Written By: Lindsay Charles and Sonam Sapra, Student-at-Law
D’Eon v Hosseini arises from a motor vehicle collision that occurred on September 15, 2016, in which the Plaintiff sustained significant physical and cognitive impairments. As a result, the Plaintiff advanced a personal injury claim for damages, including loss of past and future income and past and future care costs. In preparation for trial, the Defendant sought to compel the Plaintiff to attend independent assessments with various experts that they had retained. However, the Plaintiff refused to consent to, or attend, the assessments.
The Parties’ Positions
The Plaintiff argued that assessments by the Defendant’s experts, including a neurologist, psychiatrist, physiatrist, and a vocational expert, would be unnecessary and premature. On the other hand, the Defendant submitted that the Plaintiff advanced a complex case involving issues of causation and damages. Thus, the Defendant argued that, to address these issues, it would be necessary to have several different experts assess the Plaintiff.
The Court’s Analysis
To begin its analysis, the Court noted that Rule 33 of the Rules of Civil Procedure provide Defendants with the ability to examine a Plaintiff with respect to a physical or mental condition that is at issue in the lawsuit. Further, assessments can be performed by a variety of experts, like occupational therapists and vocational experts.
The Court opined that while settled law dictates that a Defendant is not restricted to only one independent examination by an expert, this does not mean that a Defendant is entitled to multiple examinations by experts as a right. With respect to the number of experts a Defendant may have, the Court explained that there is no hard or fast rule. Rather, the number of experts that a Defendant is entitled to is informed by a number of factors, like the nature of the case, the type of injuries sustained and the evidence that has been garnered by the Plaintiff.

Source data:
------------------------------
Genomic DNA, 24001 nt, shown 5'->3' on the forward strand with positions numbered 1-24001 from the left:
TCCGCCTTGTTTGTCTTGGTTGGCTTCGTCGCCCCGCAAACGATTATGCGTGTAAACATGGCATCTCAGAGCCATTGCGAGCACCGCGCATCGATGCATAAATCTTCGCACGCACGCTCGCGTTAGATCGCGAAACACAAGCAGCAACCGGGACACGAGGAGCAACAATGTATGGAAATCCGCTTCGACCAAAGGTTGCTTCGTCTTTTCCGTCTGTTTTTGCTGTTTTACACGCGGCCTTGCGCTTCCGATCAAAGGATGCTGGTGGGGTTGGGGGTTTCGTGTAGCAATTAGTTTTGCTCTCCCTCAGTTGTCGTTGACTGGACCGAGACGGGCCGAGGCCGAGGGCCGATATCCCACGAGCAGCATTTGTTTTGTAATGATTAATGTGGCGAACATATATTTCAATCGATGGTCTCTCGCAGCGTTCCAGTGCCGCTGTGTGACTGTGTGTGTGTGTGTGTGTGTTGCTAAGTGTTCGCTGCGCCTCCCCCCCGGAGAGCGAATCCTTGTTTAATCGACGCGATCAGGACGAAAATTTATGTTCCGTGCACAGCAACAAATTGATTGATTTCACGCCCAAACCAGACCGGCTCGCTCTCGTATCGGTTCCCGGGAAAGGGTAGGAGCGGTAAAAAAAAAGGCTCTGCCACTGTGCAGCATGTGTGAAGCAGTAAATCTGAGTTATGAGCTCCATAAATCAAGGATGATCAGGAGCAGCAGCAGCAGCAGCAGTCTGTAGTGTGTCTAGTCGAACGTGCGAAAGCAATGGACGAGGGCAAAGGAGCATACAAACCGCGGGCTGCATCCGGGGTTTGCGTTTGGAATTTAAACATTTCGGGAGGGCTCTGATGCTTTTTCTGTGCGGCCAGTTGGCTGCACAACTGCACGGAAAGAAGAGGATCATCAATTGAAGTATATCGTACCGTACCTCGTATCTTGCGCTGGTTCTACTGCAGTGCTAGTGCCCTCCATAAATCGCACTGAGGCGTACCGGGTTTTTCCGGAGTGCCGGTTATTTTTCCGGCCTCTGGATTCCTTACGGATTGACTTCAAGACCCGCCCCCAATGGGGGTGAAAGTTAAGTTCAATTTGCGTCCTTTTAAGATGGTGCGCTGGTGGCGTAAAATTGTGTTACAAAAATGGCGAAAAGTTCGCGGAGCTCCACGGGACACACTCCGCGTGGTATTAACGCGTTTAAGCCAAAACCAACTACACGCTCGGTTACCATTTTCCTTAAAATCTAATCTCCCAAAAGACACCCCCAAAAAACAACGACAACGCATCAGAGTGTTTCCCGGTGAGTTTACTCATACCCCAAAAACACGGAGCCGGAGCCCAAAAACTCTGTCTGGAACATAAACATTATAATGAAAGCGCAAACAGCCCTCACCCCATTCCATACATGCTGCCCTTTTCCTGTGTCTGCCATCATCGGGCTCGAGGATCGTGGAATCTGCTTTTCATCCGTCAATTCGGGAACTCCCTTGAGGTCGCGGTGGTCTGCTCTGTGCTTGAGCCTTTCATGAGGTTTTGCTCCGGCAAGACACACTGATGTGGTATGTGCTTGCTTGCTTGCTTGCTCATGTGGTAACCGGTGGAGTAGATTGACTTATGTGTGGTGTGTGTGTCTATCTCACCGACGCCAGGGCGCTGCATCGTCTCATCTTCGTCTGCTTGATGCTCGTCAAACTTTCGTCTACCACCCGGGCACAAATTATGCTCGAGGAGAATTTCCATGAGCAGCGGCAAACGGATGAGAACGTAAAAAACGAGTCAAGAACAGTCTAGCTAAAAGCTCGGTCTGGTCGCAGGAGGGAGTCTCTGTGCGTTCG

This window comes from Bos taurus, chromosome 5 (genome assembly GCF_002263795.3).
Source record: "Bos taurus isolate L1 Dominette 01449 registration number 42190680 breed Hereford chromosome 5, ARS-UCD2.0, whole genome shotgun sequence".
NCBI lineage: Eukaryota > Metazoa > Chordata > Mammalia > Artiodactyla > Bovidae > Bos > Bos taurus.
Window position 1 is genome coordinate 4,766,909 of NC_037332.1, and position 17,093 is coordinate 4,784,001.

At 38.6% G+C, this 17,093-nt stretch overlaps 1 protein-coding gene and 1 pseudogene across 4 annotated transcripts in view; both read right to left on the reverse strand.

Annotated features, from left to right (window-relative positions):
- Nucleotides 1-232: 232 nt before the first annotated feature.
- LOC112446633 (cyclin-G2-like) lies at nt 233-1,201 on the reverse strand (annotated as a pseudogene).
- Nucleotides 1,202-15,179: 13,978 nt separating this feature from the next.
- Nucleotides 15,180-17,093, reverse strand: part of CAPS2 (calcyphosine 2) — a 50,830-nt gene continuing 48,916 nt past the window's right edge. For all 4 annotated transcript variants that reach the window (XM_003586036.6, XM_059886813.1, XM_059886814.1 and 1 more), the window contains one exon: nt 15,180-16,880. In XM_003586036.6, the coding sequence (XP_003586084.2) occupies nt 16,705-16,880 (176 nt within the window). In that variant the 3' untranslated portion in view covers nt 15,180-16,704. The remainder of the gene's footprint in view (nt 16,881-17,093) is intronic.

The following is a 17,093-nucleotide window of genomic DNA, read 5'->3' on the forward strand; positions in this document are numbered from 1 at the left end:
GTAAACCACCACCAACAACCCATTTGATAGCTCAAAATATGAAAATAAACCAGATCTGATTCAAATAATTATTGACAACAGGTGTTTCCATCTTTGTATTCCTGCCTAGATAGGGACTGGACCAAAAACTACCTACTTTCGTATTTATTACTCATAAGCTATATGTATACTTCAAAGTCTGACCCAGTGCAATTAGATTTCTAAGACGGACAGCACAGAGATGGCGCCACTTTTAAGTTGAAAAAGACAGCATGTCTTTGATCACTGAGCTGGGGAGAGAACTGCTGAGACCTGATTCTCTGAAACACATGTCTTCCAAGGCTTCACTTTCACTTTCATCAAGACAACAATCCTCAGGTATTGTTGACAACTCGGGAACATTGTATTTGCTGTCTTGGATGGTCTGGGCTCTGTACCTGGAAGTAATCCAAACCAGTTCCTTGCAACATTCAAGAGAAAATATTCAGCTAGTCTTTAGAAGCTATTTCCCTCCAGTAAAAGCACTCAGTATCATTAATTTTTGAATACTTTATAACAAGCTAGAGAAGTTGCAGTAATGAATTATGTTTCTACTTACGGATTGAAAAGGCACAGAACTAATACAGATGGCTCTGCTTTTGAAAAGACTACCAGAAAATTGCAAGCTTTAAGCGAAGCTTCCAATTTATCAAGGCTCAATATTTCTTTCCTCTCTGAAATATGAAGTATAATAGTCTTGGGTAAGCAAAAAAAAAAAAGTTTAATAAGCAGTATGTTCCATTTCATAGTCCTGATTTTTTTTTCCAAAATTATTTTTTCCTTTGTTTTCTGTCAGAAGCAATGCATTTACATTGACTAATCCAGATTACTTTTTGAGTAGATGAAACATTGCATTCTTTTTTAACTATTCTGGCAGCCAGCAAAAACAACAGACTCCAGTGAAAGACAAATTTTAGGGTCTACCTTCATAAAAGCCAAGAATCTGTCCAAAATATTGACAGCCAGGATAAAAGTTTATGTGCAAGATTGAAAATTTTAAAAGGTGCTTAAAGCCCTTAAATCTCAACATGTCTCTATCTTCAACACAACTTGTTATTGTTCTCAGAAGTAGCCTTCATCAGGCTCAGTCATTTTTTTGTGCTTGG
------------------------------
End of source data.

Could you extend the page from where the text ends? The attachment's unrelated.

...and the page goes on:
The Court emphasized that, when determining the number of experts that a Defendant is entitled to, a significant consideration is the issues that will be adjudicated at trial. Specifically, the Court noted that the law is clear that a Defendant is not entitled to an examination by an expert in an area which has not been placed at issue by a Plaintiff or to an examination by an expert whose expertise is duplicative or repetitive.
The Court also opined that, when a Plaintiff serves a report from a certain type of expert, it does not mean that the same type of expert must be retained by the Defendant. In cases where a Plaintiff has retained a specific type of expert, Defendants must consider various factors, like the availability of other evidence, to determine whether it is necessary to retain a similar type of expert.
Finally, the Court stated that when a party seeks to undertake examinations that are opposed by the adverse party, the onus is on the party seeking the assessments to demonstrate that the examinations are necessary for trial and that the assessments would not result in delays.
The Court’s Holding
To determine the necessity and reasonableness of the Defendant’s experts, the Court considered various factors, including the issues that would be adjudicated at trial. In doing so, the Court decided that the Plaintiff would need to attend assessments by the Defendant’s psychiatrist, neurologist and vocational specialist.
D’Eon v Hosseini stands for the principle that a Defendant cannot retain unnecessary experts to assess a Plaintiff. You do not have to automatically produce a Plaintiff for a defence assessment simply because you retained the same type of expert. Ultimately, when determining whether to produce a Plaintiff, it is important to consider whether the assessment is related to the issues that will be adjudicated at trial.
 2022 ONSC 4397